Studio Pacific Architecture met the brief for the new Nelson Airport Terminal in New Zealand by designing a building that reflected the uniqueness of the region, connected to the landscape, and made extensive use of local materials.

Opened in 2019, the Nelson Airport Terminal is a large-span 5300-square-metre timber building overlooking the runway, with a stunning backdrop of Tasman Bay and the Western Ranges. The new terminal was built to address the inadequacies of the existing 1975 building that did not meet compliance requirements or function efficiently to handle the ever-increasing passengers travelling through Nelson.

The architects chose natural ventilation and a mass timber structure coupled with a resilient seismic structural solution as their strategy to deliver an environmentally sustainable design. To achieve natural ventilation, the building's plan, height, and roof form are designed to maximise air movement and utilise the air’s buoyancy when heated to rise up to high-level openings. Fresh air enters the building through low-level windows and rises – when heated – to the carefully articulated roof, where it is released through the glazed louvres of the clerestory windows.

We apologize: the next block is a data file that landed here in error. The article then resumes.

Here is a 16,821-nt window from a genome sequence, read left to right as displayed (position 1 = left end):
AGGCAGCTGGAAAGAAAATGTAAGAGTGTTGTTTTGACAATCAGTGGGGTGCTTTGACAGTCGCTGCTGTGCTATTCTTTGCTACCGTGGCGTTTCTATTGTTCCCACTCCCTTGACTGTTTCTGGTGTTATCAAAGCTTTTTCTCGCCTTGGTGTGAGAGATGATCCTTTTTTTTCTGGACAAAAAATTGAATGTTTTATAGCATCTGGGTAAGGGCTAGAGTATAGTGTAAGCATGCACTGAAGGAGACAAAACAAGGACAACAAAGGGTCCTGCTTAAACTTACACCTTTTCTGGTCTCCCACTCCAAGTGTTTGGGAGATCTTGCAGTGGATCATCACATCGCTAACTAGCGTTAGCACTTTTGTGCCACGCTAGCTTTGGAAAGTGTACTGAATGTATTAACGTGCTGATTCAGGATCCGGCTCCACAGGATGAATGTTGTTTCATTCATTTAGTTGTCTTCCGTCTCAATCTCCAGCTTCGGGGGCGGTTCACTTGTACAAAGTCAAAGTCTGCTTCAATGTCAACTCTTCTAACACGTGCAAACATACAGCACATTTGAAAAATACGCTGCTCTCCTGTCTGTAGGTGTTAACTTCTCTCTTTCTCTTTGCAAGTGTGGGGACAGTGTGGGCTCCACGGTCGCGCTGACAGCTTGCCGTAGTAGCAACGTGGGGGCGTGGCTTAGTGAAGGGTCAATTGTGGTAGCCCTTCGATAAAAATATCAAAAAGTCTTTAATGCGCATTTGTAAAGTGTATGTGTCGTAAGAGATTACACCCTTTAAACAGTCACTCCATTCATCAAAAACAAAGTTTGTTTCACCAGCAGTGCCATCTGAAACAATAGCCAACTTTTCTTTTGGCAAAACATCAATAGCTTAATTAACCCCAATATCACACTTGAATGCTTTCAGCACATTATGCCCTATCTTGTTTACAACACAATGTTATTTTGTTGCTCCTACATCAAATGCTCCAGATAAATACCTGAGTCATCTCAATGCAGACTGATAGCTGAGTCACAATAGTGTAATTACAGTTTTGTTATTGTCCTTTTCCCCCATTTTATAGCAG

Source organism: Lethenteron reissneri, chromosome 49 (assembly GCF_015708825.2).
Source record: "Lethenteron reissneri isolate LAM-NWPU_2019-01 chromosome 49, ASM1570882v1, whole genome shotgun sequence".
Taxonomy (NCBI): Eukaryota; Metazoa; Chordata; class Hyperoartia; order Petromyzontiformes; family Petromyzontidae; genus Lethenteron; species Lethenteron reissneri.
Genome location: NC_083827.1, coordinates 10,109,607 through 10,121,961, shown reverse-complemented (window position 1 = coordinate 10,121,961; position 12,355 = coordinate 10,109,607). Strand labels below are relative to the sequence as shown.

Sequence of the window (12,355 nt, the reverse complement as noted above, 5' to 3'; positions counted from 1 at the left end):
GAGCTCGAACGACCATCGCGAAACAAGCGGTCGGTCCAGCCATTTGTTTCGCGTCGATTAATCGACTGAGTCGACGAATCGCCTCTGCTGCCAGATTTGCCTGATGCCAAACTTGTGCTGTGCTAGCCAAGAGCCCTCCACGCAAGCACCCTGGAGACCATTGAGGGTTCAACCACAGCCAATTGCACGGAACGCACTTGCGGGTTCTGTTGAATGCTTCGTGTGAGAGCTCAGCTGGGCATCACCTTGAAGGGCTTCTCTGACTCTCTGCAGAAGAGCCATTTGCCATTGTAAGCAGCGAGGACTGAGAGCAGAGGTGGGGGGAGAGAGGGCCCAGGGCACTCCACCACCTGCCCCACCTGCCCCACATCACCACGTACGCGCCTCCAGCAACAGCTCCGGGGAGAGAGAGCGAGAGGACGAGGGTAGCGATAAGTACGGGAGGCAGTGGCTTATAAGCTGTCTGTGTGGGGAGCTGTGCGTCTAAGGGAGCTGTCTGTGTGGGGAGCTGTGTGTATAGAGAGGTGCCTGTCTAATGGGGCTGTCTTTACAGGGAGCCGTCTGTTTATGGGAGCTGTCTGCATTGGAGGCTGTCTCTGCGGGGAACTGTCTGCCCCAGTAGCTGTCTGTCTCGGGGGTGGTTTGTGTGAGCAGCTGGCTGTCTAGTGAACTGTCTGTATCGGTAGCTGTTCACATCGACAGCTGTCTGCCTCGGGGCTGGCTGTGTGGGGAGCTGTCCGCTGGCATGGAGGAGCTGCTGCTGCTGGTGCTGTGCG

Chevron-shaped external canopies along the north façade act as large chambers discharging warm air drawn in from the solar chimneys below, while also providing solar shading to the interior and reducing the extent of glazing to the façade. The simplicity of the overall plan contrasts with the highly complex and visually striking roof.

The profile of the building along its entire length references the surrounding mountain ranges. Internally, the timber structure forming the roof captivates with natural warmth, texture and scale. Efficiently combining folded plates and beams, the building has the structural resilience to enhance long term durability.

The use of timber is integral to the design brief, reinforcing the materiality and its connection and relevance to the surrounding forestry, from which it has been sourced. The repetitive building module achieves a large open footprint, allowing for flexible internal planning with minimal columns. Internal ‘pods’ float beneath the roof and house operational requirements, retail, and food and beverage offerings.

Twice the size of the previous building, the new terminal offers expanded seating areas, airline lounges, conference rooms and retail spaces, and is equipped to cater for growth predictions in excess of the current 1 million passengers passing through the airport annually, says Studio Pacific Architecture.

Photographs: Jason Mann Photography